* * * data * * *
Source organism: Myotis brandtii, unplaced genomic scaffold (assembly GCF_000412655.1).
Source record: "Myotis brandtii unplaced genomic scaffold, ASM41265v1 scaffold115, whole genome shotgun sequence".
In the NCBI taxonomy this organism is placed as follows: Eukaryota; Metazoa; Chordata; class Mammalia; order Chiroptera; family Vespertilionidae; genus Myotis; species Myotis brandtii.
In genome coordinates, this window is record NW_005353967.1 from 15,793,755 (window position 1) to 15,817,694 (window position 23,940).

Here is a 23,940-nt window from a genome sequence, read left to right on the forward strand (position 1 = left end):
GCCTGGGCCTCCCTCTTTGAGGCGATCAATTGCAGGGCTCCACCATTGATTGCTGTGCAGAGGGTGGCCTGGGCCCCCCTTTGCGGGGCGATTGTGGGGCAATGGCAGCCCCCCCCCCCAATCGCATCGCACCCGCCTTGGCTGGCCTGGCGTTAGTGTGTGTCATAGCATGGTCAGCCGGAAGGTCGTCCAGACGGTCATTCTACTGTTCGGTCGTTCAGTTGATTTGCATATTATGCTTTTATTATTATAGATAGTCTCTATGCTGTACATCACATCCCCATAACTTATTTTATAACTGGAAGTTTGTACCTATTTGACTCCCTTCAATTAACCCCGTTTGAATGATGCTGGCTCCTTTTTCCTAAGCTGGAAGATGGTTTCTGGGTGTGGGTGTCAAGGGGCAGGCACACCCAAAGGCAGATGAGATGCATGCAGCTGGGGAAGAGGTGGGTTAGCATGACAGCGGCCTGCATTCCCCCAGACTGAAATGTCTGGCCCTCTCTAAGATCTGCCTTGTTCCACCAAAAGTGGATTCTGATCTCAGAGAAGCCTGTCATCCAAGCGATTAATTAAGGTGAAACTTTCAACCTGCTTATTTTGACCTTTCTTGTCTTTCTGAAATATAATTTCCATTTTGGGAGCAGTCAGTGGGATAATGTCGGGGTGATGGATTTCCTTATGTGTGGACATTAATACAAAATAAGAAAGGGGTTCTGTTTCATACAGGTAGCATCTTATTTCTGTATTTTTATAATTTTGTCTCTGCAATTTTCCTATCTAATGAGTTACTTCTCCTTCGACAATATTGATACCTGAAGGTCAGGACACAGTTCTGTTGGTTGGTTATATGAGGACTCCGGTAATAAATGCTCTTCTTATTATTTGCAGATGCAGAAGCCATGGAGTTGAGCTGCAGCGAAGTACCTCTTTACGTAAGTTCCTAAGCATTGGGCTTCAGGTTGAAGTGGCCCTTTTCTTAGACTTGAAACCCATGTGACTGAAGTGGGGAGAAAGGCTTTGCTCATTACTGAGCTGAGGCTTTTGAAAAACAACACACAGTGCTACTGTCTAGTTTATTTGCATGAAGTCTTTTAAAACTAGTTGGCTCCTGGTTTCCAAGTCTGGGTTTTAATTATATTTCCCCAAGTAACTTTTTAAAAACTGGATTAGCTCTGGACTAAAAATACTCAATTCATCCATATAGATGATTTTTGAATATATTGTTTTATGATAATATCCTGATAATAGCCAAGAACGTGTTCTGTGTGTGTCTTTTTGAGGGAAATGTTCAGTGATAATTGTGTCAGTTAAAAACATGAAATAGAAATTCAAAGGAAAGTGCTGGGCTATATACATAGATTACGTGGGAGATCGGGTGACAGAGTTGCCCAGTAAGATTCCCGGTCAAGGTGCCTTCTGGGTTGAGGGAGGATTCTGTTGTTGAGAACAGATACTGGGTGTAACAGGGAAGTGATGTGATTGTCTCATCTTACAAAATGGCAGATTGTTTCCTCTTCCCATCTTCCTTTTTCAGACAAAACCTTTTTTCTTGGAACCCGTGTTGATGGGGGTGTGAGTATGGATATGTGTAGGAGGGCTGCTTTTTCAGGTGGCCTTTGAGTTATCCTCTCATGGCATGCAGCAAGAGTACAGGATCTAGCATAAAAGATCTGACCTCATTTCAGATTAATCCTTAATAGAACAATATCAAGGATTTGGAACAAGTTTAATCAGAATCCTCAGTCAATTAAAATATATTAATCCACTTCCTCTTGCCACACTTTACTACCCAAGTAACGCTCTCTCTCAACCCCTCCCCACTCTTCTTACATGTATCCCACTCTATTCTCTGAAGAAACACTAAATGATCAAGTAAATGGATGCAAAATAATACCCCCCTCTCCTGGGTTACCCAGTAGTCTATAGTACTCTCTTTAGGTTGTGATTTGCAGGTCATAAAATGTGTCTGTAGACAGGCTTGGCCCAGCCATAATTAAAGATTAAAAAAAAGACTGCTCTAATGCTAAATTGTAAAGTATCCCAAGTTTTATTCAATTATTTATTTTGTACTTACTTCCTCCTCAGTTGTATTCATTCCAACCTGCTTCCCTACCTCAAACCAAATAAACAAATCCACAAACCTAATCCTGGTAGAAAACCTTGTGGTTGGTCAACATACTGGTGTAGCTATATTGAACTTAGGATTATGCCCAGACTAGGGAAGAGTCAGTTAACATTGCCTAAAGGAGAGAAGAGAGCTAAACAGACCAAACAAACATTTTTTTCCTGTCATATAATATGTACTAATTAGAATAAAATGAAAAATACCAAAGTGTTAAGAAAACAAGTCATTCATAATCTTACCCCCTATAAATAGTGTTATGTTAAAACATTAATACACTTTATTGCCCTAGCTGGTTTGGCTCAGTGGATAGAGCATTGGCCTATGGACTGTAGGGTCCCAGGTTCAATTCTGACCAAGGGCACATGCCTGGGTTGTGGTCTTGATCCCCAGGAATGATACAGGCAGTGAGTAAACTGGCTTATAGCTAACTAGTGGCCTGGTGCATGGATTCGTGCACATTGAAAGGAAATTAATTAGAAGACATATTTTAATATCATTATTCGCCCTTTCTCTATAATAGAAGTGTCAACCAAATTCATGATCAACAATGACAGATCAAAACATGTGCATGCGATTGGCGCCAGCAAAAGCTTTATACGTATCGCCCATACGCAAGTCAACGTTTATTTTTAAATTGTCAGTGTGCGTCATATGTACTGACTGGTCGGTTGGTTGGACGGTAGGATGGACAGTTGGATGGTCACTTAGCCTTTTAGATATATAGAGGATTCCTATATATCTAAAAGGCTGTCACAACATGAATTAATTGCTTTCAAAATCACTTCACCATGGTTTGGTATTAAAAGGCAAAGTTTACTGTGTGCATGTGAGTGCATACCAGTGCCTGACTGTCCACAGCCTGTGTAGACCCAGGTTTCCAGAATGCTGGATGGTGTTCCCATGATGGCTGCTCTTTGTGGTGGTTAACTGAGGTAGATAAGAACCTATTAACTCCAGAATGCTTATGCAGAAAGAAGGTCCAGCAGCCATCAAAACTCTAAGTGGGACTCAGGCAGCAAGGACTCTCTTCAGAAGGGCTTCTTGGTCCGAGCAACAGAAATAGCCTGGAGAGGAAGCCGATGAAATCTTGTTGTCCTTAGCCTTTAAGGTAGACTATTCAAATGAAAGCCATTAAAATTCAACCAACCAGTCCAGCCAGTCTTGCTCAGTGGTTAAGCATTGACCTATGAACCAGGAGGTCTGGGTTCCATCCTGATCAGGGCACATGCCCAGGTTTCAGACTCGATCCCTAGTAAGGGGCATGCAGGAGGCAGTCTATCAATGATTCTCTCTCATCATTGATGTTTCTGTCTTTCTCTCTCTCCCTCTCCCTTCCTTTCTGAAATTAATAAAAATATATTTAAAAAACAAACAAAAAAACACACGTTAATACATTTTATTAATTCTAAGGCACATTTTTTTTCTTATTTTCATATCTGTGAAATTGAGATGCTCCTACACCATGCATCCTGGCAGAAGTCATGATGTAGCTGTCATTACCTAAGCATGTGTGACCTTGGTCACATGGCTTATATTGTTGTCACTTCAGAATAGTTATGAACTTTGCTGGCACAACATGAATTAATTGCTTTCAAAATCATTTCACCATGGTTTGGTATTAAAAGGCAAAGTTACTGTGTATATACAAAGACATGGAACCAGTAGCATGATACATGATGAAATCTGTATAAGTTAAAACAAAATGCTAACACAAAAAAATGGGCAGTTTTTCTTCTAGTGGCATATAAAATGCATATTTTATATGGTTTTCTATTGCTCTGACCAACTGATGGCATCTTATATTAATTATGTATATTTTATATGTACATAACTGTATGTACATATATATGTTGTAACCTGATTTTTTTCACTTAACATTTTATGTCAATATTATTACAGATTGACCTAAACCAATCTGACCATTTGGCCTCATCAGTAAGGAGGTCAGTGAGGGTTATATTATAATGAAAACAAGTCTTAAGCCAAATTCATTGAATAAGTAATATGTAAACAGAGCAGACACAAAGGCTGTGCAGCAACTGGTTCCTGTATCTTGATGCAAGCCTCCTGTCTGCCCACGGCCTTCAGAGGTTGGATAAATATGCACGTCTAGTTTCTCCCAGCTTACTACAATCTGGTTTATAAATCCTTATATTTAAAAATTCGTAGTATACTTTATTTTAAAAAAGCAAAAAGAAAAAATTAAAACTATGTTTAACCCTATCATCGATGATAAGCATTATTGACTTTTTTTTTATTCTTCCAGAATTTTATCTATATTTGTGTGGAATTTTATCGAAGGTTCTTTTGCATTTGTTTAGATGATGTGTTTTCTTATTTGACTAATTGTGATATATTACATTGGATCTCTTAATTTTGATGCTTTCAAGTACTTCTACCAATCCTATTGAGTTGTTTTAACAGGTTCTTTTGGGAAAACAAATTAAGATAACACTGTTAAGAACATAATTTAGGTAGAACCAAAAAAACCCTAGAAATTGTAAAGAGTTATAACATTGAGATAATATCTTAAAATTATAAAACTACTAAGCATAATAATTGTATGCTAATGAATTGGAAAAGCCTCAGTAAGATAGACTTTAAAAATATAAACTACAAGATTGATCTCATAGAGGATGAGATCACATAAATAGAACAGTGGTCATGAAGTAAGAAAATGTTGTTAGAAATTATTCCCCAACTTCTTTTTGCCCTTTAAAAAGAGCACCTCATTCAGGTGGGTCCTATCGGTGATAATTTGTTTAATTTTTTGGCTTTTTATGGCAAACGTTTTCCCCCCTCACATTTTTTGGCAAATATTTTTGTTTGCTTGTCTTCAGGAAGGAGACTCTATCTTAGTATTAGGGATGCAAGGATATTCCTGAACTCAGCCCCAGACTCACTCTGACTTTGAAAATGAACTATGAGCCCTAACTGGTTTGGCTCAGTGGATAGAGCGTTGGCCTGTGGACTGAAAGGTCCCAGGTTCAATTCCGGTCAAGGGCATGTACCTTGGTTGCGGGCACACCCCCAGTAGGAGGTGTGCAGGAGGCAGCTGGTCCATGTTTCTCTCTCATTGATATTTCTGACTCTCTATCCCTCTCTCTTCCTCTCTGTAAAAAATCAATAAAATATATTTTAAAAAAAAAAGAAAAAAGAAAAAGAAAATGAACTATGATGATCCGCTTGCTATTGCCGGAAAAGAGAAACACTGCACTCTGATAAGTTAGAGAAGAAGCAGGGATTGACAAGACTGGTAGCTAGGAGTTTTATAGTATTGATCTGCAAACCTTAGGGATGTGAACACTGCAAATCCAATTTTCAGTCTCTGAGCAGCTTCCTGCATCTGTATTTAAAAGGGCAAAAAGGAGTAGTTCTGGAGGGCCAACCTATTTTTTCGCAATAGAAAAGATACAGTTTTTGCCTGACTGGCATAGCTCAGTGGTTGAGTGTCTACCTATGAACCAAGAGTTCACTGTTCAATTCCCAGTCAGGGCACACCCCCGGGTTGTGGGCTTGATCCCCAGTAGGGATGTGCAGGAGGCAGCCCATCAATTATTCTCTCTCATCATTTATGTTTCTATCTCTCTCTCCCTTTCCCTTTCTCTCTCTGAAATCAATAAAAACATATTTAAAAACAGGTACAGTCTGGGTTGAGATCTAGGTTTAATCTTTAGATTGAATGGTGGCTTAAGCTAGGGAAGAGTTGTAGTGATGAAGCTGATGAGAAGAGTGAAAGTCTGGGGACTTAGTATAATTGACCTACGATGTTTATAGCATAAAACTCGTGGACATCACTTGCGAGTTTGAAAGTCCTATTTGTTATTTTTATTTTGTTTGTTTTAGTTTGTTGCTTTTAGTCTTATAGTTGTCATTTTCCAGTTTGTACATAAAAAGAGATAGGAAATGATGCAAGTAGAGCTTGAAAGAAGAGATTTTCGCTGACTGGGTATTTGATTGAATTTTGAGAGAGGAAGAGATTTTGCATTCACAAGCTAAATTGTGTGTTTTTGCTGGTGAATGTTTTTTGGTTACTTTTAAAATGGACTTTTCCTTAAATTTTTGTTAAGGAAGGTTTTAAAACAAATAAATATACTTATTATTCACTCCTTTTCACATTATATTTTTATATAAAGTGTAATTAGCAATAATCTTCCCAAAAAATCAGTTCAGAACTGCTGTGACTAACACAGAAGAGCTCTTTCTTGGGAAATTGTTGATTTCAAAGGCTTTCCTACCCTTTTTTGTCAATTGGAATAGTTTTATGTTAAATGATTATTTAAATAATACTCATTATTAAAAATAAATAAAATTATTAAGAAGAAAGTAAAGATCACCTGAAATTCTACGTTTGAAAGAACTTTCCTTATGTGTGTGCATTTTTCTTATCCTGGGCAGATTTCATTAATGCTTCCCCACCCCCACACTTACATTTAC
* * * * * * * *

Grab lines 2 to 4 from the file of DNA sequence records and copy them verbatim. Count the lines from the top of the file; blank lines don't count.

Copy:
Source record: "Myotis brandtii unplaced genomic scaffold, ASM41265v1 scaffold115, whole genome shotgun sequence".
In the NCBI taxonomy this organism is placed as follows: Eukaryota; Metazoa; Chordata; class Mammalia; order Chiroptera; family Vespertilionidae; genus Myotis; species Myotis brandtii.
In genome coordinates, this window is record NW_005353967.1 from 15,793,755 (window position 1) to 15,817,694 (window position 23,940).